In the co-rotating frame of reference, the Shuttle needs to orbit at 16,085mph if it is orbiting eastwards or at 17,915mph if it is orbiting westwards. In this frame of reference, the Earth is stationary, and so is the Shuttle just before take-off. "Stationary to 16,085mph" requires less effort than "stationary to 17,915mph".

The fixed frame of reference makes more sense for spacecraft because it makes all orbital speeds the same.

For aircraft, both frames of reference are again possible, but in this case the co-rotating frame of reference makes more sense because aircraft travel through the air, and the air rotates along with the Earth. For simplicity let's fly along the Equator.

In the co-rotating frame of reference, the aircraft flies at 560mph eastwards or westwards, above a stationary Earth. To get to a destination 560 miles away, it flies for an hour.

In the fixed frame of reference, the eastbound aircraft flies at 1,475mph eastward, above the Earth, which is rotating eastward at 915mph. After an hour, the surface of the Earth has moved 915 miles, so the aircraft is $1475-915=560$ miles ahead of it. The westbound aircraft flies at $915-560=355$mph eastward, above the Earth, which is rotating eastward at 915mph. After an hour, the surface of the Earth has moved 915 miles east, the aircraft has moved 355 miles east, so the aircraft is above the point on the Earth's surface which is $355-915=-560$ miles east (in other words, 560 miles west) of the starting point.

What makes the air move at the same angular speed as the rotation of the Earth? Simply this: that if one layer were rotating faster or slower than the other, drag would speed up the slower layer and slow down the faster one.

• Martin Kochanski, I checked this as answered, I realize that there were other answers that probably did answer my question with mathematics. Unfortunately, I don't have the background and, frankly, the ability to grasp that kind of an answer. Your response, in particular, the fixed frame of reference portion helped me to visualize the solution. Now I am going to have to start a new question about why atmospheric drag doesn't slow the earth's rotation. Thank you. Jun 22, 2016 at 8:48

There is a slight effect on the lift requirement for an aircraft. A "stationary" object on the equator is actually traveling in a circle, at one earth-circumference per sidereal day velocity. That lessens its apparent weight because it is accelerating toward the center of the earth (centripetal acceleration).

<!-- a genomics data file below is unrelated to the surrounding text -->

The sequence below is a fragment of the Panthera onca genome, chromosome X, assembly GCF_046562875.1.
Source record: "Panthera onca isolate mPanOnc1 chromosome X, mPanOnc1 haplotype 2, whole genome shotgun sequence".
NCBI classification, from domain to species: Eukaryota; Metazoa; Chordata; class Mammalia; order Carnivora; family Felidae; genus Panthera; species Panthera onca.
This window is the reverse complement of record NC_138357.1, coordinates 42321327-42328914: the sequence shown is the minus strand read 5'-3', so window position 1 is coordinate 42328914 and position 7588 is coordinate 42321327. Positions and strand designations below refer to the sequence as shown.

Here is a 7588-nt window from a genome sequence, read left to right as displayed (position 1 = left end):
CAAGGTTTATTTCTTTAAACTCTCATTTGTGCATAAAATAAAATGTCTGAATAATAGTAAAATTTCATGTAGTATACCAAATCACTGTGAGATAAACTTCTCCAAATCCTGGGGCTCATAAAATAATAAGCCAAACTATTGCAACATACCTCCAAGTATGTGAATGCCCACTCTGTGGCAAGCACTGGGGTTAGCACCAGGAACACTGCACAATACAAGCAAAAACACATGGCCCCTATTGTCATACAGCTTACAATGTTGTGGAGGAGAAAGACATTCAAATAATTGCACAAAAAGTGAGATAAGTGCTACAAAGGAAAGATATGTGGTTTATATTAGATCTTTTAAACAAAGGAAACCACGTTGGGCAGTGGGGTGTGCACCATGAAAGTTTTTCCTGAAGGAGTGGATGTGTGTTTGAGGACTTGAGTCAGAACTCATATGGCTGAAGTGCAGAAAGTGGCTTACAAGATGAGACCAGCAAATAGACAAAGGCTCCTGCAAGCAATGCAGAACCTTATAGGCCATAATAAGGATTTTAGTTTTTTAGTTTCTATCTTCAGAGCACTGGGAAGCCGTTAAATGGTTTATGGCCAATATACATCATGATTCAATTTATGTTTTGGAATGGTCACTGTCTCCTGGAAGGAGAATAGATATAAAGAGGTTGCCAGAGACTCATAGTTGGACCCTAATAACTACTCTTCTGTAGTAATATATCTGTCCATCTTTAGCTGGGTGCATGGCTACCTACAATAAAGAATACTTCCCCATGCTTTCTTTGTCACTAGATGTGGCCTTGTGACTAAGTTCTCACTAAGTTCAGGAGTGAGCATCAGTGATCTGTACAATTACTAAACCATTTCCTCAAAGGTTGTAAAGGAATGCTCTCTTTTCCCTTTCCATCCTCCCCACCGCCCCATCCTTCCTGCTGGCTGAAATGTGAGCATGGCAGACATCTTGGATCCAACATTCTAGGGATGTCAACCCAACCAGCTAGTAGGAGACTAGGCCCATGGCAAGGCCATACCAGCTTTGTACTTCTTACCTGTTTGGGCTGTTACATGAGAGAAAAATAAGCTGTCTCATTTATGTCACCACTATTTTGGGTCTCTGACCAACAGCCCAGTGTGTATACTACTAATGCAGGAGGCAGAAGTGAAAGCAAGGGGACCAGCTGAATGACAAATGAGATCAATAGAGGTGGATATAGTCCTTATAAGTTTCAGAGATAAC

The effective gravitational constant (g minus centripetal acceleration) for that object at rest is

g = 9.8 m/s^2

but traveling eastward at 250 m/s in a 747

g_east_at_equator = 9.753m/s^2

and traveling west

g_west_at_equator = 9.8266 m/s^2

It's about 4 parts per thousand, so you might argue whether a 40 lb checked-bag overweight charge should really be set at 39.8 lb or 40.2 lb.

There's no 'distance from the earth' reason to care, but spacecraft need to get about an extra 465 m/second velocity if they go into polar orbit, as opposed to using the Earth's surface rotational velocity to help them into an eastbound equatorial orbit. Orbital 'effective' gravity acceleration is zero, of course (gravitational constant equals centripetal acceleration).

• Whit3rd, I'm brand new on this site and not experienced with the math. I'm more visual and verbal but I am able to follow your response within my rookie limits. Your points about polar and equatorial satellites showed me that a satellite has to be eastbound to hold position over the same place on earth. This really helped me visualize part of my question. I'm still trying to see east and west respective flight times and how gravity changes in relation to direction. Jun 19, 2016 at 11:03

It is all fine with all your math calculations answer me one thing the plane capacity to fly a maximum speed is constant now I will use a sinario where we use a escalator up one side and down the other side. The escalator movement represent the earth's movement. The distance is fixed point A to point B. Now if I walk at the same speed on both sides which will be shorter in duration.

Actually it's not like that when Earth is rotating all the objects in it's gravitational influence will also move with the same angular velocity $w$ so even if you are at certain height you are still stuck with your initial point but you can contradict it simply by using another external force which can cancel out your gravitational pull or you can go up to an height equals to $infinity$